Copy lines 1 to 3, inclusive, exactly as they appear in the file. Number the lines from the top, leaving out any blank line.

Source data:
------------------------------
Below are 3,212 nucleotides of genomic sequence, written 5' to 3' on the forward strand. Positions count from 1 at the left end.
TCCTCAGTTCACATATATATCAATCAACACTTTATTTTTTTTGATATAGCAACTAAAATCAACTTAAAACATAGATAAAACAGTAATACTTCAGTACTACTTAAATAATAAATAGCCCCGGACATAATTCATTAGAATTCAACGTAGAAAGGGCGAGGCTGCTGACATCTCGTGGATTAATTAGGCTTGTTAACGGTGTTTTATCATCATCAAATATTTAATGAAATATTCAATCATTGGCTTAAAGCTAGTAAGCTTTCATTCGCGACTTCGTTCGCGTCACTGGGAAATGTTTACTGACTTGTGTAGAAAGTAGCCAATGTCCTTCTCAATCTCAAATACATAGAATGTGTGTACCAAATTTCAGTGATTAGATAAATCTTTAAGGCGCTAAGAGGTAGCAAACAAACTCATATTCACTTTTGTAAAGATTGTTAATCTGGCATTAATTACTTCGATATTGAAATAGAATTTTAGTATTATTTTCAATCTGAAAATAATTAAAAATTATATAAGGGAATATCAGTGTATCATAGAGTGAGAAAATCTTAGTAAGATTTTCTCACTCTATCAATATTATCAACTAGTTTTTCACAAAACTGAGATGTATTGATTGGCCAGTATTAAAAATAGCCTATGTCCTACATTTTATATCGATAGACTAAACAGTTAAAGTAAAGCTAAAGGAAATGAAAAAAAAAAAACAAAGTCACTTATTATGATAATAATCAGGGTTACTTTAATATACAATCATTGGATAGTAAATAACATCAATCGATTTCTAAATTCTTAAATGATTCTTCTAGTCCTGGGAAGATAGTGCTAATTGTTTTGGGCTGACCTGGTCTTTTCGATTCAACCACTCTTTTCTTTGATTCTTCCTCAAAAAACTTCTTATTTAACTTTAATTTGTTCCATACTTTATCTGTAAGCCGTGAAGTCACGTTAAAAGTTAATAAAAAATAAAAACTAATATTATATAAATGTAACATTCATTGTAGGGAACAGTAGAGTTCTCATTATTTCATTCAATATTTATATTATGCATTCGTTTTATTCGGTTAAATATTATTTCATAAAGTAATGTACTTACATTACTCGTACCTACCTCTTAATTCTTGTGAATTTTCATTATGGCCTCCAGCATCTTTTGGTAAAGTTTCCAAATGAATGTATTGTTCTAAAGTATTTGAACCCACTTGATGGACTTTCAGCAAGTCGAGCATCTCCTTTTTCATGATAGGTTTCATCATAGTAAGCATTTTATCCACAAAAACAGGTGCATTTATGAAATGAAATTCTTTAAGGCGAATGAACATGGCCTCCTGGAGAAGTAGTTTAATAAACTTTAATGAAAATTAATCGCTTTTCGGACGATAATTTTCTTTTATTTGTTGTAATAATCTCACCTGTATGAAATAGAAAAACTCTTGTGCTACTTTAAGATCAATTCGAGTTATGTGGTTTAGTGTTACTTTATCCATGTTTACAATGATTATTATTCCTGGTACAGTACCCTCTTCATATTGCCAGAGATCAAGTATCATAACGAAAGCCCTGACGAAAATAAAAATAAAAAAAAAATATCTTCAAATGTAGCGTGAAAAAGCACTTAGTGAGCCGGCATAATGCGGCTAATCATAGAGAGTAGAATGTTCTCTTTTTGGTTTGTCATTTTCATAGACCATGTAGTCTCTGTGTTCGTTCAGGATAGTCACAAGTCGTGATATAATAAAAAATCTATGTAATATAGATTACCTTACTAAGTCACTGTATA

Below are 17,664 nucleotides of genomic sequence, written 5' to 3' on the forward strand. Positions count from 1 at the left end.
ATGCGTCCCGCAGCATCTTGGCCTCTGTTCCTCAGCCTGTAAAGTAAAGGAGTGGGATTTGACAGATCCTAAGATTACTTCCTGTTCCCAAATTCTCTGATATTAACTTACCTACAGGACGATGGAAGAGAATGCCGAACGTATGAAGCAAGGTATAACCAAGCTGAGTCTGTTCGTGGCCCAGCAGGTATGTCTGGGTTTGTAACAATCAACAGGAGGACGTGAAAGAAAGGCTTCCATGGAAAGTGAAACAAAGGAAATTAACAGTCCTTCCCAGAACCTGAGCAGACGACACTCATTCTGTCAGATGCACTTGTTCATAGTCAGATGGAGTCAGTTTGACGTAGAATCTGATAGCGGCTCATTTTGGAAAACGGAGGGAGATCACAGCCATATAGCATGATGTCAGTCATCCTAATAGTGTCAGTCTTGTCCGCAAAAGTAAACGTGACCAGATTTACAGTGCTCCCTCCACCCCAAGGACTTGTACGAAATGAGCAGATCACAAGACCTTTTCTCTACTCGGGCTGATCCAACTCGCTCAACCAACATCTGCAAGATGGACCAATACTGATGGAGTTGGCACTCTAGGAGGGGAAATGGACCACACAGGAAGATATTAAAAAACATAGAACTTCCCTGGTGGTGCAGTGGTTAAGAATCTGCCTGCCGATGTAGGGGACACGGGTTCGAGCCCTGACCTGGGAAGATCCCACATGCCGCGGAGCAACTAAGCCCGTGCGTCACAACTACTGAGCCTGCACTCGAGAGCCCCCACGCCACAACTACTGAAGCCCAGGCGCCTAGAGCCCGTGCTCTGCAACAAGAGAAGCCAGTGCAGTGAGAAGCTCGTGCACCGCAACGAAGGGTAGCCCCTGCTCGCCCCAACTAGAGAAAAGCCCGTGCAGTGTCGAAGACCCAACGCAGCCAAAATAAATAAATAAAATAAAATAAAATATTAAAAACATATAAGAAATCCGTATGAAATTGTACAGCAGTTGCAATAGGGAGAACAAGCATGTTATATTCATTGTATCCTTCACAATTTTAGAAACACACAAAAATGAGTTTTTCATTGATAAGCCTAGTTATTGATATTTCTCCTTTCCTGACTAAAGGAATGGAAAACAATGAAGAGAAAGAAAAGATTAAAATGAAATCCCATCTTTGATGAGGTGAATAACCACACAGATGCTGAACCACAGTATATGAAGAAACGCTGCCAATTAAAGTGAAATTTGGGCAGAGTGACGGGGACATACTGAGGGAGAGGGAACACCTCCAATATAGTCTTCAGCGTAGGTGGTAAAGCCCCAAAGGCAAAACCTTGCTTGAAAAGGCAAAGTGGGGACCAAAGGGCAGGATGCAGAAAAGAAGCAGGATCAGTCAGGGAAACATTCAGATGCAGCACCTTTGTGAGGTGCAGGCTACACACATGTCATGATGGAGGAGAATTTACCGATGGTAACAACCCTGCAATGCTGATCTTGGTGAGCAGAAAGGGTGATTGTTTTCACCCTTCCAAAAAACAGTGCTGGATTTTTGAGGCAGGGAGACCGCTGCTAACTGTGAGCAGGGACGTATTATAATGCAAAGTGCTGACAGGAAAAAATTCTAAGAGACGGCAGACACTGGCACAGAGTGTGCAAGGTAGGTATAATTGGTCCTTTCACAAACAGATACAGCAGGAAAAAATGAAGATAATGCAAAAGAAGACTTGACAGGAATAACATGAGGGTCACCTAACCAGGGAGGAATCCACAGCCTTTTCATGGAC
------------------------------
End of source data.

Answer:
Below are 3,212 nucleotides of genomic sequence, written 5' to 3' on the forward strand. Positions count from 1 at the left end.
TCCTCAGTTCACATATATATCAATCAACACTTTATTTTTTTTGATATAGCAACTAAAATCAACTTAAAACATAGATAAAACAGTAATACTTCAGTACTACTTAAATAATAAATAGCCCCGGACATAATTCATTAGAATTCAACGTAGAAAGGGCGAGGCTGCTGACATCTCGTGGATTAATTAGGCTTGTTAACGGTGTTTTATCATCATCAAATATTTAATGAAATATTCAATCATTGGCTTAAAGCTAGTAAGCTTTCATTCGCGACTTCGTTCGCGTCACTGGGAAATGTTTACTGACTTGTGTAGAAAGTAGCCAATGTCCTTCTCAATCTCAAATACATAGAATGTGTGTACCAAATTTCAGTGATTAGATAAATCTTTAAGGCGCTAAGAGGTAGCAAACAAACTCATATTCACTTTTGTAAAGATTGTTAATCTGGCATTAATTACTTCGATATTGAAATAGAATTTTAGTATTATTTTCAATCTGAAAATAATTAAAAATTATATAAGGGAATATCAGTGTATCATAGAGTGAGAAAATCTTAGTAAGATTTTCTCACTCTATCAATATTATCAACTAGTTTTTCACAAAACTGAGATGTATTGATTGGCCAGTATTAAAAATAGCCTATGTCCTACATTTTATATCGATAGACTAAACAGTTAAAGTAAAGCTAAAGGAAATGAAAAAAAAAAAACAAAGTCACTTATTATGATAATAATCAGGGTTACTTTAATATACAATCATTGGATAGTAAATAACATCAATCGATTTCTAAATTCTTAAATGATTCTTCTAGTCCTGGGAAGATAGTGCTAATTGTTTTGGGCTGACCTGGTCTTTTCGATTCAACCACTCTTTTCTTTGATTCTTCCTCAAAAAACTTCTTATTTAACTTTAATTTGTTCCATACTTTATCTGTAAGCCGTGAAGTCACGTTAAAAGTTAATAAAAAATAAAAACTAATATTATATAAATGTAACATTCATTGTAGGGAACAGTAGAGTTCTCATTATTTCATTCAATATTTATATTATGCATTCGTTTTATTCGGTTAAATATTATTTCATAAAGTAATGTACTTACATTACTCGTACCTACCTCTTAATTCTTGTGAATTTTCATTATGGCCTCCAGCATCTTTTGGTAAAGTTTCCAAATGAATGTATTGTTCTAAAGTATTTGAACCCACTTGATGGACTTTCAGCAAGTCGAGCATCTCCTTTTTCATGATAGGTTTCATCATAGTAAGCATTTTATCCACAAAAACAGGTGCATTTATGAAATGAAATTCTTTAAGGCGAATGAACATGGCCTCCTGGAGAAGTAGTTTAATAAACTTTAATGAAAATTAATCGCTTTTCGGACGATAATTTTCTTTTATTTGTTGTAATAATCTCACCTGTATGAAATAGAAAAACTCTTGTGCTACTTTAAGATCAATTCGAGTTATGTGGTTTAGTGTTACTTTATCCATGTTTACAATGATTATTATTCCTGGTACAGTACCCTCTTCATATTGCCAGAGATCAAGTATCATAACGAAAGCCCTGACGAAAATAAAAATAAAAAAAAAATATCTTCAAATGTAGCGTGAAAAAGCACTTAGTGAGCCGGCATAATGCGGCTAATCATAGAGAGTAGAATGTTCTCTTTTTGGTTTGTCATTTTCATAGACCATGTAGTCTCTGTGTTCGTTCAGGATAGTCACAAGTCGTGATATAATAAAAAATCTATGTAATATAGATTACCTTACTAAGTCACTGTATA

Below are 17,664 nucleotides of genomic sequence, written 5' to 3' on the forward strand. Positions count from 1 at the left end.